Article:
AP Photo/Ben MargotOracle Team USA

AP Photo/Ben MargotOracle Team USA

Oracle stays alive in race for America’s Cup

Oracle Team USA kept hope alive in the America’s Cup Final, winning the only race of the day on Thursday and forcing at least one more day of action on San Francisco Bay.

The score now stands at 8-2 in favor of Emirates Team New Zealand, as the Kiwis remain one win away from victory. Once again, the second race of the day was postponed when the wind pushed over the limit, which was 20.3 knots for the second race.

The race was won at the starting gate for Oracle, as skipper Jimmy Spithill maneuvered his way into a big lead out of the gate. Once the teams got into open water, Oracle maintained a sizeable lead over New Zealand throughout the second leg, and kept a narrow margin on the upwind leg, where it had struggled in the early races of the series.

Once Oracle cleared the third gate 10 seconds ahead of New Zealand, it took off on the downwind leg and ran away with a 31-second victory.

Oracle has now won four races in the series, but did not get credit for the first two thanks to penalties stemming from misconduct in last year’s America’s Cup World Series.

Regatta director Iain Murray was asked about raising the wind limits for the remaining races, but he said it was a bit late in the game to make such a big change to the guidelines. With the afternoons expected to begin seeing flood tides, meaning the water is flowing out of San Francisco Bay, Murray said the limit should go up naturally going forward.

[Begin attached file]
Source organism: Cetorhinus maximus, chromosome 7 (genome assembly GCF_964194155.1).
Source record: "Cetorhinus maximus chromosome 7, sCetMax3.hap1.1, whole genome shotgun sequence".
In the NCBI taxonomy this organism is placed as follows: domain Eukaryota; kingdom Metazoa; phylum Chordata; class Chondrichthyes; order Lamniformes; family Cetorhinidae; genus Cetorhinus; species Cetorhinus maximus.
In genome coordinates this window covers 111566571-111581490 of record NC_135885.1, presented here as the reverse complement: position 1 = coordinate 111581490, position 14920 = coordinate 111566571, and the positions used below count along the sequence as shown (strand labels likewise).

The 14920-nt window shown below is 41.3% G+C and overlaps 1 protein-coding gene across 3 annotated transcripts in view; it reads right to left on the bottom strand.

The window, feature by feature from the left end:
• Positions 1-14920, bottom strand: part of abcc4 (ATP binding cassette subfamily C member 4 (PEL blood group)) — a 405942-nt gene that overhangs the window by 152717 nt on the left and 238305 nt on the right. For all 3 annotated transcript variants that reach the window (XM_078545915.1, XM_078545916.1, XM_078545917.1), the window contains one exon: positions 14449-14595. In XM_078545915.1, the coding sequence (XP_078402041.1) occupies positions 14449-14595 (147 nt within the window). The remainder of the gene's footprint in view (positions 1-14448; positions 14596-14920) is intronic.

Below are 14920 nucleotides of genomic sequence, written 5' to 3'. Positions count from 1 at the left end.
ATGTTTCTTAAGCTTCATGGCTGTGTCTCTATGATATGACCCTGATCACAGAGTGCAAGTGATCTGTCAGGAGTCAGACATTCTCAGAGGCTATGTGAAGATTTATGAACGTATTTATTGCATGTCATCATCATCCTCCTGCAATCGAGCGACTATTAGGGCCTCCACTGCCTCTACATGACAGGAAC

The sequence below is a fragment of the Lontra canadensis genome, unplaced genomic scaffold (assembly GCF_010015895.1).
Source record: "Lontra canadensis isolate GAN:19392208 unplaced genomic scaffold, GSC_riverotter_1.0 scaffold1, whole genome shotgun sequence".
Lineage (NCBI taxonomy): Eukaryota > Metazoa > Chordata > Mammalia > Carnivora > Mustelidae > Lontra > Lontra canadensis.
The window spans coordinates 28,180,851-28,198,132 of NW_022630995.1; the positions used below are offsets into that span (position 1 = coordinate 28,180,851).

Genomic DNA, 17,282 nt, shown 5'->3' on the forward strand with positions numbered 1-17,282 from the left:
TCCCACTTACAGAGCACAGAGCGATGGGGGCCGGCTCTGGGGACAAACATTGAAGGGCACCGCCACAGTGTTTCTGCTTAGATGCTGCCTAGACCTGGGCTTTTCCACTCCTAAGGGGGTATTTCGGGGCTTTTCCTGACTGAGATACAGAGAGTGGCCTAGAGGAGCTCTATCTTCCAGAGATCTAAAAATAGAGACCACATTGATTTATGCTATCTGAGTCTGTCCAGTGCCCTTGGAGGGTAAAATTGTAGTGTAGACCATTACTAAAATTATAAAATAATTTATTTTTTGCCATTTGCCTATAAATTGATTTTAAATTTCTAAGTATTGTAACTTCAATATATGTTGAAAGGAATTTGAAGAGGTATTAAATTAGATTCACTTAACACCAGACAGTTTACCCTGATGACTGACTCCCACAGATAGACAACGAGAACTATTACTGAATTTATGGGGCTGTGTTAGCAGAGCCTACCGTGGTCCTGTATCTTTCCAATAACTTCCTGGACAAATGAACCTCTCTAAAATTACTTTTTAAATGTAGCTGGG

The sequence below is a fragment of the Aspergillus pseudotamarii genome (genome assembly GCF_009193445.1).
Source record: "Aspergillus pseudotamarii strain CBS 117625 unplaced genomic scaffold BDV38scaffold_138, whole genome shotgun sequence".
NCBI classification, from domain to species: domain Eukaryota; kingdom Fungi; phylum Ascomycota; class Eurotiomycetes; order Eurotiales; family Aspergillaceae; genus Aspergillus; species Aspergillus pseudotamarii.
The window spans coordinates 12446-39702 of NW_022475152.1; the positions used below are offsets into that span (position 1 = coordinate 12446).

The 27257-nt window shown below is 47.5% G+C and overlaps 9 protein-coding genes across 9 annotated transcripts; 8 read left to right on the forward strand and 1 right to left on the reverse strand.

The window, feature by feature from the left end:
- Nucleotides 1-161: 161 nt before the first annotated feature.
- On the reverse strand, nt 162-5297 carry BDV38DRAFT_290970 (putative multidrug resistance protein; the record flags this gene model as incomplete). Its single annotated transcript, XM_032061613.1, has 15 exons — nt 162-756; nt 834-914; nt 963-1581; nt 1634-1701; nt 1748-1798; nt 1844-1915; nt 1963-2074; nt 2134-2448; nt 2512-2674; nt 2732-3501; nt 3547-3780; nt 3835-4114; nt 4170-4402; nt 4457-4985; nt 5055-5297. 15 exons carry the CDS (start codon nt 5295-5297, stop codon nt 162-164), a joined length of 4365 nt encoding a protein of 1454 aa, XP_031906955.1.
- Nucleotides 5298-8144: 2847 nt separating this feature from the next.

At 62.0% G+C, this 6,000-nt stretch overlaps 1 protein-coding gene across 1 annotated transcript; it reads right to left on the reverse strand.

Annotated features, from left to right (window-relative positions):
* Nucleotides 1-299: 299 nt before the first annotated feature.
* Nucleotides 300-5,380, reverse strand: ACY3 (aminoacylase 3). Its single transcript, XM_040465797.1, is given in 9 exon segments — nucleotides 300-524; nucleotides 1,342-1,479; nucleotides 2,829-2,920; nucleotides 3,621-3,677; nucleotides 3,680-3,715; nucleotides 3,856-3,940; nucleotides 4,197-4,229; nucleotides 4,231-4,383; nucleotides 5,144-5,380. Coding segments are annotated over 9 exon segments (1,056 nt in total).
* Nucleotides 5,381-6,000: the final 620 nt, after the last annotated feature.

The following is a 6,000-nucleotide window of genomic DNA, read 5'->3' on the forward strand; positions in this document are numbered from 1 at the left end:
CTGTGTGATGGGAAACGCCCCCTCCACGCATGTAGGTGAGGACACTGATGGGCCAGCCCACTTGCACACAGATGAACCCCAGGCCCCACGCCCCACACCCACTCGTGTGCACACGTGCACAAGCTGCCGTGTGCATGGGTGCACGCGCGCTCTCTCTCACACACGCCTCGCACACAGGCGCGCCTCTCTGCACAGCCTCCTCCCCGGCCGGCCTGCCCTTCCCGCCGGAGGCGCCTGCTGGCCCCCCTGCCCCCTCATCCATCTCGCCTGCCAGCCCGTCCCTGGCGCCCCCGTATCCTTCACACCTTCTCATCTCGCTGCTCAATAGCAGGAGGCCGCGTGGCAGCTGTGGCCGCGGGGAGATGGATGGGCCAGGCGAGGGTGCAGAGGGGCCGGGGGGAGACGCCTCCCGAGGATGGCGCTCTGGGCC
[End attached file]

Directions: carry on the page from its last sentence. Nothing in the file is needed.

“I think right now we’re dealing with the worst of it,” he said. “It’ll get a whole lot better from here, so I’m not sure [raising the limit] would change much anyway.”

A change in limit would require the agreement of both teams, and while Spithill said Thursday that Oracle has already sent a letter to the Kiwi team proposing a change, his counterpart took the same stance as Murray.

“It just seems a little bit strange that halfway thorugh a series, that you need to change a wind limit that has been agreed,” New Zealand skipper Dean Barker said. “I think prior to the start of racing, absolutely we would have agreed, but we just don’t think it’s right to change it in the middle of the event.”

Barker went on to say his team had originally recommended a limit of 25 knots, while Oracle called for 20. The teams settled on 23 as a compromise, though Spithill said he feels the teams have since proven they can handle higher winds.

<p> New Zealand has another chance to close things out today, with the first race of the day scheduled to start at 1:15 p.m. Racing is scheduled daily until a winner is crowned.America’s CupEmirates Team New ZealandOracle Team USA

Just Posted

Dominion Voting Systems, a Denver-based vendor, is under contract to supply voting machines for elections in San Francisco. (Kevin N. Hume/Examiner file)
Is San Francisco’s elections director impeding voting machine progress?

Open source technology could break up existing monopoly

The 49ers take on the Packers in Week 3 of the NFL season, before heading into a tough stretch of divisional opponents. (Courtesy San Francisco 49ers)
‘Good for Ball’ or ‘Bad for Ball’ — A Niners analysis

By Mychael Urban Special to The Examiner What’s the first thing that… Continue reading

Health experts praised Salesforce for keeping its Dreamforce conference at Moscone Center outdoors and on a small scale. (Kevin N. Hume/The Examiner)
Happy birthday, Marc Benioff. Your company did the right thing

Salesforce kept Dreamforce small, which made all kinds of sense

Former San Francisco Mayor Willie Brown, pictured with Rose Pak in 2014, says the late Chinatown activist was “helping to guide the community away from the divisions, politically.”
Willie and Rose: How an alliance for the ages shaped SF

How the Mayor and Chinatown activist shaped San Francisco, then and now

The Grove in Golden Gate Park is maintained largely by those who remember San Francisco’s 20,000 AIDS victims.<ins> (Open Eye Pictures/New York Times)</ins>
Looking at COVID through the SF prism of AIDS

AIDS took 40 years to claim 700,000 lives. COVID surpassed that number in 21 months

Most Read